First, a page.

this time and in the near future?
M: My hopes are many, but my
immediate hopes are as follows:
(1) Establish a campaign calling on all Afrikan prisoners in the California
prisons’ general populations, SHUs and ASUs to unite together as one voice to
help reduce and end the senseless Black on Black killings and violence in our
neighborhoods, using our unity to help rebuild our families, foundations and
We as a proud Afrikan race with a history can solve our own problems
without any involvement from law enforcement.
I want to start with bringing all the Afrikan prisoners from the Bay Area
to join this unity movement through a creative Bay Area workshop. The success
of this workshop will be to set up all over the major urban cities from up North
to Southern California, committed to rebuilding our families and neighborhoods.
(2) Unite all the California prisoners in the general population as
addressed through our call ‘Agreement to End All Hostilities Between Races,’
reaching mutual common ground in order to focus on the bigger picture to better
our conditions for pushing for greater changes: from CDCR regulations to Parole
Board composition and decisions. And, more importantly, rebuild our communities
through our united efforts.
(3) Unite serious committed jailhouse lawyers behind the walls as a power
“think tank” in addressing issues affecting the class of prisoners and working
with outside legal aid clinics, law firms and attorneys. This is a vision I
have had for a long time. My attempt to create such a think tank was disrupted
by prison officials who implemented new policies to prevent me and other
jailhouse lawyers in Pelican Bay SHU from communicating with other JHLs within
the SHU and outside of the SHU.
We as a proud Afrikan race with a history can solve
our own problems without any involvement from law enforcement.
I was recently reading the book you sent me called “Jailhouse Lawyers” by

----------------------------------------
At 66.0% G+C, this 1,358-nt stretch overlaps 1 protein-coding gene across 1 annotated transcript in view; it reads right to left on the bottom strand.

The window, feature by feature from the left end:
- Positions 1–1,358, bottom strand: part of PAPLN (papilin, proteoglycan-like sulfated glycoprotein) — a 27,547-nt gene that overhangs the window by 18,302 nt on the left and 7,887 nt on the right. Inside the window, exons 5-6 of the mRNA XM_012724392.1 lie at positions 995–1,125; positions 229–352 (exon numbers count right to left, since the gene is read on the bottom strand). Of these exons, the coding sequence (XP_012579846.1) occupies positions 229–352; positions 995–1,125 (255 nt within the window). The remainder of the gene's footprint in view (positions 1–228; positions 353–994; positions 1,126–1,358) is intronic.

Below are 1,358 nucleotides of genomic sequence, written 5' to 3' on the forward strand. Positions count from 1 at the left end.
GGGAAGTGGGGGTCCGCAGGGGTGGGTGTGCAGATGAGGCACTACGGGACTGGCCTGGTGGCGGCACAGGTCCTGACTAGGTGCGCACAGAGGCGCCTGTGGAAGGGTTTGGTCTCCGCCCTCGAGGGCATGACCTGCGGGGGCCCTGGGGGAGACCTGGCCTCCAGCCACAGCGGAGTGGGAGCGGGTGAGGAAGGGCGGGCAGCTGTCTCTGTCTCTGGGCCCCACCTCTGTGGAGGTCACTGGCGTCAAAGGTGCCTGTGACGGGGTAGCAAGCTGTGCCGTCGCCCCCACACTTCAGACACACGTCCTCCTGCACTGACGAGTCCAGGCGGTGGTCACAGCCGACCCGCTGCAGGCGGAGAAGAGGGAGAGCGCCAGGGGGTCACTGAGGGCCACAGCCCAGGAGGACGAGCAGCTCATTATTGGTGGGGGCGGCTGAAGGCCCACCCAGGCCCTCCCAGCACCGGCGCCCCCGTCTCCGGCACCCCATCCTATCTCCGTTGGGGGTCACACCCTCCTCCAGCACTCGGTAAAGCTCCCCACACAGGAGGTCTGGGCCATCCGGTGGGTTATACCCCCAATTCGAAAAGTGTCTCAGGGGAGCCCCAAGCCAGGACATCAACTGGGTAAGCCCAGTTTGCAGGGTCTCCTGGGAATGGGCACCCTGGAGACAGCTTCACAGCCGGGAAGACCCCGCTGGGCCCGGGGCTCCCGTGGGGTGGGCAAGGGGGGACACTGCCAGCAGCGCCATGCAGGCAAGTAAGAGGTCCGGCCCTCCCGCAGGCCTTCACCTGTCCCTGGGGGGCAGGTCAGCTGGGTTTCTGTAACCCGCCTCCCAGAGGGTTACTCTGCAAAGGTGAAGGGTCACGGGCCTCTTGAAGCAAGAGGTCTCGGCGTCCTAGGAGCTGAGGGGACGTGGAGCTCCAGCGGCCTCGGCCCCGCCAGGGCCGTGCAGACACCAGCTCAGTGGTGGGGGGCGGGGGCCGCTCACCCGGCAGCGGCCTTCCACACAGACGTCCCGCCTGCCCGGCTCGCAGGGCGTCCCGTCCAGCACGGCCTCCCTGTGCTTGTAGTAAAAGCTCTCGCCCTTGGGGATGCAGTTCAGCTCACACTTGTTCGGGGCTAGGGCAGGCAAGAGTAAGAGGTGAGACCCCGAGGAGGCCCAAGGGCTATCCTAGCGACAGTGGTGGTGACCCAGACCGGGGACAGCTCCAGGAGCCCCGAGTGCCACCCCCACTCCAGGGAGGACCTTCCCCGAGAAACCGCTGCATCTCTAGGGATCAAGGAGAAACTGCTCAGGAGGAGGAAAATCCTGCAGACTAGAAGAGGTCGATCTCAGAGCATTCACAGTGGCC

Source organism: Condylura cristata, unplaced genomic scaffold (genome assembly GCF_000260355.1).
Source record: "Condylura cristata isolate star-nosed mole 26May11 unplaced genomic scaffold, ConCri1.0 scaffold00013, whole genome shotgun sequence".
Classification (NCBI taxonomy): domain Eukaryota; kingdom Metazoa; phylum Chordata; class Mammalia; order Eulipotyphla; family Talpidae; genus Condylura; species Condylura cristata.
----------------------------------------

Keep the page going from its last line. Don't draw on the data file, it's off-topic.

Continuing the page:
Brother Mumia Abu-Jamal, and he said something very similar, reminding me just
how important it is for us to build this JHL movement and connect ourselves to
the outside. Let me close by paraphrasing Bro Mumia’s words: Jailhouse lawyers
must look beyond the state’s imprisoning bars, bricks and cement to build
relationships with others in the so-called “free” world to further and support
social movements that spread liberating and progressive space within society.
Paul Redd Jr., 2011
These words are relevant today and equally applicable to our call for
broader unity. We behind the concrete walls start this new progressive
movement. But we need the outside support of our communities to stand with us.
Thank you all! I can be contacted at the address below:
Building Social Change, In Solidarity,
Send our brother some lover and light: Paul Redd
Jr., B -72683, Pelican Bay State Prison D2-117, P.O. Box 7500, Crescent City,
Note from Sharon Martinas: Mume and I have been
pen pals since the summer of 2012. Mume is one of the representatives housed in
Pelican Bay State Prison’s SHU, in the Short Corridor. I am a member of the
Prisoner Hunger Strike Solidarity coalition (PHSS) and a coordinator of PHSS’s
Human Rights Pen Pal program. We agreed that Mume would also write the
interview questions, since he knows what he wants to share about his life, his
beliefs and his visions for a better world.